A Petersburg (Virginia) Elementary School student proudly displays his first garlic mustard haul. Volunteers are key to the removal of invasive species, such as the garlic mustard. (U.S. Forest Service)
Spring is often associated with ramps, rain, flowers and frogs, but on the Monongahela National Forest, the season of rebirth is focused on protecting our woods from garlic mustard.
Garlic mustard is a non-native invasive plant first brought to America by European settlers in the 1800s. They enjoyed eating it because of its zesty garlic-like flavor. They just had no idea that this plant would become one of the biggest threats to the diversity of plants and animals found in our eastern forests.
In an effort to fight the spread of this invasive species, the Monongahela, along with several partners, hosts an annual Garlic Mustard Challenge to increase public awareness about the threat of non-native invasive species and to achieve boots-on-the-ground results. Last year, elementary school students in Grant County, West Virginia, removed more than 13,000 pounds of garlic mustard from the Monongahela. Read more »
Phalla Nol, Nancy Faulkner and Jim Faulkner in front of the high tunnel.
When Jim and Nancy Faulkner bought their small farm in Boxborough, Mass. in 2009, the place was a mess. Buildings were falling down, the soil was poor and the land was covered with invasive plants. Nonetheless, they wanted to turn it into a sustainable farm.
Help came from two very different directions: a government agency and another small farmer.
“I really needed a farm plan,” said Jim Faulkner, who wanted to ensure he complied with town bylaws. “I wanted to show that I was serious and that I had a plan.” Read more »
Birdseye (Hiawatha) Bird’s-eye primrose (Primula misstassincia) is found on the Hiawatha National Forest’s Pointe Aux Chenes Natural Area. It is the only true primrose native to the region with concentrations found near the shores of the Great Lakes. Inland, it is found in local fens, calcareous banks and sandstone cliffs. (U.S. Forest Service/Sara Davis)
Hyacinth (Hoosier) The wild hyacinth are native perennial wildflowers that love full sun to slight shade and moist, rich soil. (U.S. Forest Service)
Walking along the peaceful Hunter Creek Road in the Charles C. Deam Wilderness, in the Hoosier National Forest, you catch a glimpse of beautiful periwinkle flowers swaying in the warm spring air. A short hike uphill and you are immersed in the full bloom of wild hyacinth, along with other delightful wildflowers such as twinleaf and trout lily.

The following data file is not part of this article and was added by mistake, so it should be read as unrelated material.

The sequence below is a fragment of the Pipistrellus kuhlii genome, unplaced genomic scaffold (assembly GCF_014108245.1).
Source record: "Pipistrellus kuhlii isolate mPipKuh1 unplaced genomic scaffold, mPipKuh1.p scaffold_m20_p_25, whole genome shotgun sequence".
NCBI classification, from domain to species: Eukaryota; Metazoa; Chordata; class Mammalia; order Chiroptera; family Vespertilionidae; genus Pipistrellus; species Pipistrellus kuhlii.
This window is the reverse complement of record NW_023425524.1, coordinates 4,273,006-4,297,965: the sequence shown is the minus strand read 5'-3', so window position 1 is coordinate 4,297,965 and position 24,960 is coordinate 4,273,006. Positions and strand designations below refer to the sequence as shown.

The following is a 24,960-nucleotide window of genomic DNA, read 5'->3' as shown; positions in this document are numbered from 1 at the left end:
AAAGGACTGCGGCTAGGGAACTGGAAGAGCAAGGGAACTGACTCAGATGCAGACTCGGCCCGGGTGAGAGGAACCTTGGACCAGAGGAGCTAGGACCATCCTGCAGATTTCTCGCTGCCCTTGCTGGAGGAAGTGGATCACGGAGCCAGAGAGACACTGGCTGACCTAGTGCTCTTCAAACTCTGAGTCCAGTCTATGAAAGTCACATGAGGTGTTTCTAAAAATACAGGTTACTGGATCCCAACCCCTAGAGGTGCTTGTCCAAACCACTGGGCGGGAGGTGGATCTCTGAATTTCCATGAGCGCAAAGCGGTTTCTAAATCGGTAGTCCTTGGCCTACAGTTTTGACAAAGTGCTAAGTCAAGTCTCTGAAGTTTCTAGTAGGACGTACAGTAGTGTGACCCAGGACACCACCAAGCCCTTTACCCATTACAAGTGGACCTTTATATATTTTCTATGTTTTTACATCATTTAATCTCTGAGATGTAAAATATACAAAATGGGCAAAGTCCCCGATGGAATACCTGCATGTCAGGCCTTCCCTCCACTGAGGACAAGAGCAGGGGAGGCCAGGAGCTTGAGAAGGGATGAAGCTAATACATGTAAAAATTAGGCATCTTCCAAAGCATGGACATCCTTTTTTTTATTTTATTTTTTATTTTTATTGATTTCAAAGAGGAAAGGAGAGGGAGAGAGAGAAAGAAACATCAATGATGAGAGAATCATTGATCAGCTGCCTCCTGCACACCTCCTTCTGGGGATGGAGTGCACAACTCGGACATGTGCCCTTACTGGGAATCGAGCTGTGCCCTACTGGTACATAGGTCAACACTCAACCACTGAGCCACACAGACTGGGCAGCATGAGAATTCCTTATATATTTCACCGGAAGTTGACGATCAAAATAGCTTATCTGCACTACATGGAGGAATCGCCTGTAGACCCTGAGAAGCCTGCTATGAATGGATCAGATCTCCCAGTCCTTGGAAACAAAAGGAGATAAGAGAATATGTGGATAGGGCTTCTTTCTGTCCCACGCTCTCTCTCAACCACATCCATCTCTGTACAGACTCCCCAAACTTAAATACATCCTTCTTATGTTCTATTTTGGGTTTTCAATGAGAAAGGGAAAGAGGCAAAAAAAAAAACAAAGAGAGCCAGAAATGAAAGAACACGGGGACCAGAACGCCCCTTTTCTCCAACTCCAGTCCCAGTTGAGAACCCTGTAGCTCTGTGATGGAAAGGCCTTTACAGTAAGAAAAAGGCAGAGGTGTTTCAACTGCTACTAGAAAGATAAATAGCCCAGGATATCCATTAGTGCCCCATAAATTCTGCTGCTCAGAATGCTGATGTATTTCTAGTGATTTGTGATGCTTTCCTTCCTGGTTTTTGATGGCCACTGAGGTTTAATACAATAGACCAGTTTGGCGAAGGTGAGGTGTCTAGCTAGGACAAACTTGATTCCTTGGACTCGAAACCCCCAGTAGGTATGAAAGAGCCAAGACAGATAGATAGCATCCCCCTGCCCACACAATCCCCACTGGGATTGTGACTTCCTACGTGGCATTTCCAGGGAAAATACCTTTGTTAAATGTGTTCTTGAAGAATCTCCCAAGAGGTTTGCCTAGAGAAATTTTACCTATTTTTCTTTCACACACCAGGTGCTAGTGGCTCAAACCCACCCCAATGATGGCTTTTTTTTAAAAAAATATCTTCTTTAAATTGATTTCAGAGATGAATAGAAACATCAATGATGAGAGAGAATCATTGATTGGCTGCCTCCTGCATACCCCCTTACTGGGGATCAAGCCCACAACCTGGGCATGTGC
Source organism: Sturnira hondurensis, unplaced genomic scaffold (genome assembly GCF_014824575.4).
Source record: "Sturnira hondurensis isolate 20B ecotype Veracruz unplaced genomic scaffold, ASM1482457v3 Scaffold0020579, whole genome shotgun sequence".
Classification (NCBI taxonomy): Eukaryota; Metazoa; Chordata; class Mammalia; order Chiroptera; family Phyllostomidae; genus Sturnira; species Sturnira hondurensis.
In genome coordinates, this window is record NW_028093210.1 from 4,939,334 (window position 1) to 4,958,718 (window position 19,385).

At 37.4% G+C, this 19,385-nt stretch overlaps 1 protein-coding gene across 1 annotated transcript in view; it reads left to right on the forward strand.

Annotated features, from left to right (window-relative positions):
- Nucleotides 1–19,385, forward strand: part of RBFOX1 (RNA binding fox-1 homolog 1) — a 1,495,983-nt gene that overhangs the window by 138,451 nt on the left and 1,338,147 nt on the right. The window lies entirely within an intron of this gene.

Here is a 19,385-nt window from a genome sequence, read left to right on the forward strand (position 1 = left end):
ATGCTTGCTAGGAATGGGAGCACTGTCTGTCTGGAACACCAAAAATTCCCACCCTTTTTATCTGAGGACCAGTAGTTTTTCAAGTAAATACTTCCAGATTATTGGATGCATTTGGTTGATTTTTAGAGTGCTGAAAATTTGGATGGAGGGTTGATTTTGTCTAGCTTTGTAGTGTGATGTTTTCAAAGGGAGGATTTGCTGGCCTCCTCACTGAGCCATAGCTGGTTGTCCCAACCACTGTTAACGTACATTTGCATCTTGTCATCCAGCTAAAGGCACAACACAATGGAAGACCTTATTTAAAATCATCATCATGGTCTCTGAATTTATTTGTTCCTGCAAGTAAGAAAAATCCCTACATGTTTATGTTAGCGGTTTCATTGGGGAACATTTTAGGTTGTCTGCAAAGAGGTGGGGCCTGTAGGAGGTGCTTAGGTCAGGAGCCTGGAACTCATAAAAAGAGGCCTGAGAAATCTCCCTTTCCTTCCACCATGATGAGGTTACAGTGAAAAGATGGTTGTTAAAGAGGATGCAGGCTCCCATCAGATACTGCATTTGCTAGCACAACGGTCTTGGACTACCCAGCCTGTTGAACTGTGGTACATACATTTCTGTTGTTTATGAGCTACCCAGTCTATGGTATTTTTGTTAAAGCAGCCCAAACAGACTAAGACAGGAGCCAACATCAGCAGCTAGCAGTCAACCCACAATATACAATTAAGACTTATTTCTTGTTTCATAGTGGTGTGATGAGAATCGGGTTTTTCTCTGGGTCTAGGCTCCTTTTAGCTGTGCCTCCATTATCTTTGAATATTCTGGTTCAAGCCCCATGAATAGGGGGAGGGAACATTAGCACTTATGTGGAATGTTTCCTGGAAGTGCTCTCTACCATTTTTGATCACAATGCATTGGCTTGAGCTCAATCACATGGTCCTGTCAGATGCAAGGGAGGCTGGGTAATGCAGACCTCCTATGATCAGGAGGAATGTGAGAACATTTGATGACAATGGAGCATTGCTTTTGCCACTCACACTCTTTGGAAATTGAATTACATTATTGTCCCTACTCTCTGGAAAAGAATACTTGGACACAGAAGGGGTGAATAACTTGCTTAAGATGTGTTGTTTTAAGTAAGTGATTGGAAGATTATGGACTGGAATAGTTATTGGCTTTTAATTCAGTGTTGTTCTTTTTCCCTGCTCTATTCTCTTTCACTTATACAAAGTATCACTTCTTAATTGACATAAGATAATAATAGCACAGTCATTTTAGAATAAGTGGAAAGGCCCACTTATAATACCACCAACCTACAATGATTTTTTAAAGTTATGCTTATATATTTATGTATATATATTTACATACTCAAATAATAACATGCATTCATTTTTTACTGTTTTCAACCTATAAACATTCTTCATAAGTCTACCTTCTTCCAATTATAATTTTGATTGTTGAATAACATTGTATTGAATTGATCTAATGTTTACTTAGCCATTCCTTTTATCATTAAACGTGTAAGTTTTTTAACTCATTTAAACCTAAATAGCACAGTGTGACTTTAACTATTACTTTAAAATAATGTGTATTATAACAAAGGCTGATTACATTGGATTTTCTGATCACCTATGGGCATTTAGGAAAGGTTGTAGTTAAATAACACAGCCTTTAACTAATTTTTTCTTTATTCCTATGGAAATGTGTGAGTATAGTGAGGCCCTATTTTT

While getting caught up in the beauty and serenity of this colorful scene, you may observe a white-tailed deer, raccoon, fox squirrel, red-shouldered hawk or scarlet tanager. This enchanted corner of the Hoosier National Forest is its only congressionally designated wilderness. It boasts plentiful spring flora thanks to its proximity to a geologic feature known as the Mount Carmel Fault. And, this is just one of 82 Wildflower Viewing Areas in the Forest Service’s Eastern Region
Read more »
Anna Jones-Crabtree and Doug Crabtree discuss soil health with NRCS Soil Conservationist Amy Kaiser. NRCS photo.
When Anna Jones-Crabtree and Doug Crabtree founded Vilicus Farms in 2009, they snagged the farm’s name from Latin, as “vilicus” means steward. Anna and Doug are definitely stewards of their 1,200-acre organic farm near Havre, Mont.
In a region where wheat is the primary crop and stretches as far as the eye can see, Vilicus Farms is unique. They work on a five-year rotation of about 15 different crops, including flax, lentils, oats, red spring wheat, durum, sweet clover, vetch, peas, rye, winter wheat, buckwheat, safflower, sunflower, spring peas and chickling vetch.
The farm is divided into strips about one mile long and 240 feet wide, and the Crabtrees grow one crop in each strip. Between the strips are untilled sections of native grazing land that serve as buffers to catch snow in the winter for added moisture. Read more »
National Public Lands Day is the nation's largest, single-day volunteer effort for public lands. Here, volunteers perform trail maintenance. U.S. Forest Service Photo.
The crisp fall air provides an invigorating environment for outdoor activity. What better time to visit and volunteer on our national forests and grasslands than on Sept. 28, for the 20th annual National Public Lands Day and second annual National Tribal Lands Day. This is the nation’s largest, single-day volunteer effort for public lands sponsored by the National Environmental Education Foundation. This year’s theme is: “Helping Hands for America’s Lands.”
National Public Lands Day is one of six fee-free days in honor of Martin Luther King Jr. Day, National Get Outdoors Day, and Veterans Day Weekend. Fees are waived generally for day use, such as picnic areas, developed trailheads and destination visitor centers. Fees are not waived for concessionaire-operated facilities or for overnight use such as camping or recreation rentals. Read more »
Most people wouldn’t associate sand dunes with a forest, but on the central Oregon Coast, the Siuslaw National Forest is home for the Oregon Dunes National Recreation Area – 40 miles of wind-sculpted, shifting sands towering up to 500 feet above sea level.
Formed by the ancient forces of wind, water and time, these dunes are like no others in the world. This is the largest expanse of coastal sand dunes in North America and they provide numerous recreational opportunities with thick “tree islands,” open dunes, marsh-like deflation plains and beaches. Read more »